A Long Distance project – the Tenerife section of the GR-131 in stages

The first signpost for the GR 131 at La Esperanza

Last Wednesday the group I walk with started a project for the winter, walking the GR 131 from La Esperanza to Arona. As we are based in the south, we are all very familiar with the path at the Arona end, from the Degollada de Guajara, through Vilaflor and Ifonche. But we decided it would be good to walk the rest of the path, in sections. We started from La Esperanza on Wednesday, and did stage 1, the first 13km, and then took a track from the path to the road on the ridge, the TF-24, to arrive there on a bend just above km 17.

It was a pleasant walk, and not excessively strenuous, which took the group around 4 hours.  The path starts opposite the Ayuntamiento (Local Council) building in the centre of La Esperanza.  There is a car park opposite and at the far end of the car park is a signboard about the GR-131 with a map.  What it lacks is a sign to show exactly where the path begins.  In fact it starts on some steps to the left of the signboard.  When you climb these you see another, wider, flight of steps continuing upwards, and at the left-hand side of these steps is the first waymark with two parallel lines of paint, one dark red and one white.   A little higher up we encountered the first signpost (see picture), announcing the distance to Arona as 85.4 km.

A small white butterfly (Artogeia rapae) feeding on the flower of Daphne gnidium

The first small section was up a valley in deep shade from laurel trees, which were unfortunately too tall to identify, and anyway, I was still struggling to initiate my GPS while the group was eager to get going.  At the top of this short section the path joins tarmac and direct you to the left to join another tarmac road with a steep incline between houses as you get out of the town.  On the right on the start of the climb the tall laurel trees were Viñatigos (Persea indica).

Passing a turning circle in the road with a bus shelter where some older men sat, the path continued on tarmac a bit further, but it now was a more rural road.  This in turn became a dirt track and continued a bit further up before turning to the right, and a bit downhill, onto a pleasant dirt track in the forest.  The walk here was a delightful respite after our initial hard climb in the sun, which had warmed us up.  Pine trees (Pinus canariensis) on both sides of the track had shrubs of faya (Myrica faya) and tree heaths (Erica arborea), with other species such as Canary holly (Ilex canariensis), malfurada (Hypericum grandifolium), Balm of Gilead (Cedronella canariensis) and Daphne (Daphne gnidium).  This gentle walk on a track continued for about 6 km, and took us an hour and a half including a stop for lunch, before the signposted route took a turn to the left up a steep footpath.  In this stretch there were two turnings to the right to different picnic sites, but both involved a diversion off the route of up to a kilometer which would have involved a drop in altitude as well.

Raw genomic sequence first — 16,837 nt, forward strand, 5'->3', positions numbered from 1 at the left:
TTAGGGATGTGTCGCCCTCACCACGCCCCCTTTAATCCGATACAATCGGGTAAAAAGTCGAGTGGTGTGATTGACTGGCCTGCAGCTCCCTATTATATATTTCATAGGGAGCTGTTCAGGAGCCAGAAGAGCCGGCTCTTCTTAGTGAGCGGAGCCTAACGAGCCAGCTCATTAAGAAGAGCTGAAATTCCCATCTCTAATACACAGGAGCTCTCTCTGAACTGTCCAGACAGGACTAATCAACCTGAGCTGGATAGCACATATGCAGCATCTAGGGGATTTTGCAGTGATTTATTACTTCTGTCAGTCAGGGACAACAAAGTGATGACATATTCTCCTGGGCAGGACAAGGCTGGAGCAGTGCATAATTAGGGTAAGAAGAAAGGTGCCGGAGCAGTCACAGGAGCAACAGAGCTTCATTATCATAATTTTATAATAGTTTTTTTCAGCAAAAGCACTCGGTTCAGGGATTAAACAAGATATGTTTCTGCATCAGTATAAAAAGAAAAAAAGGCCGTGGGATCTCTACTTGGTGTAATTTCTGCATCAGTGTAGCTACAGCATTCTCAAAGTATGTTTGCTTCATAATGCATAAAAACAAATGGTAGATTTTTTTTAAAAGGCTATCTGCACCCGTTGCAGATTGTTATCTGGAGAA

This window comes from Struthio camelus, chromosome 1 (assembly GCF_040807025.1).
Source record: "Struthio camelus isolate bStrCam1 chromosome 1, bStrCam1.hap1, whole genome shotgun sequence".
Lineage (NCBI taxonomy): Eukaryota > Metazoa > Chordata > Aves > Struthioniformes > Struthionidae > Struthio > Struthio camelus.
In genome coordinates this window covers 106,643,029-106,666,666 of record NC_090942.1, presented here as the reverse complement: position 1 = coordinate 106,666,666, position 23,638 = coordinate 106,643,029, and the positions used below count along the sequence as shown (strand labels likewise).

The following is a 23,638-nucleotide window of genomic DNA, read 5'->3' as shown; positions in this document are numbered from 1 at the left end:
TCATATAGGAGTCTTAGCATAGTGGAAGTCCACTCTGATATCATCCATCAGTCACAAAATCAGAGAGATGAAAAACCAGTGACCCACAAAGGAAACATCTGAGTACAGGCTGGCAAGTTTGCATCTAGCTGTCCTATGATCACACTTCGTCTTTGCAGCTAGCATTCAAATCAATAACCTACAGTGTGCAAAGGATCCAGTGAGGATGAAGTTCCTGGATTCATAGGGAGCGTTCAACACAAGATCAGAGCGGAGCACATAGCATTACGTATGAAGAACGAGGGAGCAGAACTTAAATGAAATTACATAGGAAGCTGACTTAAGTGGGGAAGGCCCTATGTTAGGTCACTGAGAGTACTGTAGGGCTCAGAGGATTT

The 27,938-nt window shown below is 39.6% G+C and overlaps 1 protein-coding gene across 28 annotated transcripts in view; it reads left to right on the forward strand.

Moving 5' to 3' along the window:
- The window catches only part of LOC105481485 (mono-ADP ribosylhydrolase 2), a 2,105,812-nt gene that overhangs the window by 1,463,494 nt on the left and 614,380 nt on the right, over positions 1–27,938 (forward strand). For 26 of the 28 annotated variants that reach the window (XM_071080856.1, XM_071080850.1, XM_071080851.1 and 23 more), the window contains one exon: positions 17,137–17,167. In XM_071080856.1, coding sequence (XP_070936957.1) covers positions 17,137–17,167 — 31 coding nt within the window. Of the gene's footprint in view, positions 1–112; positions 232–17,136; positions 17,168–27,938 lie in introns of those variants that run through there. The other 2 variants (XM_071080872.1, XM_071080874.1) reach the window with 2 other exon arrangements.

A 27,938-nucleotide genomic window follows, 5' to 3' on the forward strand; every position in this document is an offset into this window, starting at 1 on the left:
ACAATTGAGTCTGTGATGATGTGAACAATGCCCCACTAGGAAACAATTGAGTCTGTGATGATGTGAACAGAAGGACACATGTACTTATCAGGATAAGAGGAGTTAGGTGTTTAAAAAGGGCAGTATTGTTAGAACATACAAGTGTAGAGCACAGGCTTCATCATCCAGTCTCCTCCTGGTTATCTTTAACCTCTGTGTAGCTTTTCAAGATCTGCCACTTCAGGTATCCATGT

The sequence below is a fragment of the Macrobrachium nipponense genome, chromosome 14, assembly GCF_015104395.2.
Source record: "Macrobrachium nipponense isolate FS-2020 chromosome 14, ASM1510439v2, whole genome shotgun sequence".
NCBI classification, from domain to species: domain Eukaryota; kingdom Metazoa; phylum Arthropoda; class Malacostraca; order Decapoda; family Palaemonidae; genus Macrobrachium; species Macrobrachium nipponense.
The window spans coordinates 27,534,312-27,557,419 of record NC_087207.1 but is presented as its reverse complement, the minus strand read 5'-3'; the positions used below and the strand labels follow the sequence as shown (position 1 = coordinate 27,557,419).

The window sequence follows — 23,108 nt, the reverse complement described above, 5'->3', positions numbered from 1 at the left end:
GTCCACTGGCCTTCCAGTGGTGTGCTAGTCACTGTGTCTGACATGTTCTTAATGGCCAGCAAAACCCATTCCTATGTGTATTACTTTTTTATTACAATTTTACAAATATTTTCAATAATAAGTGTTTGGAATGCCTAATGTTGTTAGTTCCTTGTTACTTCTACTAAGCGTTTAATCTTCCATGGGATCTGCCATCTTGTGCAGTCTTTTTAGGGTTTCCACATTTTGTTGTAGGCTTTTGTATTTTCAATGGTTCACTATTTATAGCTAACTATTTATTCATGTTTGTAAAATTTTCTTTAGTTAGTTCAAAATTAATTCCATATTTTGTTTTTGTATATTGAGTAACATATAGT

Balm of Gilead (Cedronella canariensis) by the track near the start of the walk

After a short sharp climb on the footpath, we again joined a track, going to the right. The track started out fairly level but then started climbing fairly steeply for a track, rising 180m in just 1.4 km.  Towards the end of this stretch we found ourselves at Siete Fuentes which had featured on some of the signposts.  This turned out to be a pleasant picnic site in the woods, with tables and benches, a shelter from the rain, and a water tap.  A footpath to the left headed up into the woods and, I believe, ends up joining the main road around km 17, but we continued along the red/white signposted route a bit further.

The Siete Fuentes rest area

Shortly after Siete Fuentes the route left the track and became a footpath zig-zagging up a steep hillside.  The zig-zags made it a gentle manageable slope to walk up, and it was all in the shade of tall pine trees.  We crossed a track and continued uphill on the zig-zag path another 30 mins until we reached the track where we were to leave the GR 131 for the day.

A left turn onto the track, followed soon after by another left turn at a junction of tracks brought us out at the road on a bend, after a walk of about 2km.

About Sally Whymark

When I retired and moved out to Tenerife a few years ago, one of the things I really wanted to do was go walking in the mountains. The scenery is very dramatic, and varied. The views are amazing. The native birds and butterflies and other fauna are remarkable. But the flowers - they're just stunning. Little did I know how this would fire up my interest in plants. While living in England, I had always had an interest in flowers and plants, indeed I ran a plant nursery with my husband for many years, but had not spent a great deal of time pursuing botany. But when walking in Tenerife, I noticed all the unfamiliar shapes of the local flowers, and longed to find out more about them. There are literally hundreds of species endemic to just Tenerife (or even just one part of it), the Canary Islands, or Macronesia (the Atlantic Islands, including Madeira, Canaries and Azores). They are so exciting, and so many of them are really showy as well. So I have started this blog to share with you my excitement at all the great sights I see when walking in Tenerife. I hope you'll enjoy it - and want to come here and experience it for yourself.

Posted on October 30, 2011, in North Tenerife, Walks in Tenerife and tagged , , , , , . Bookmark the permalink. Leave a comment.

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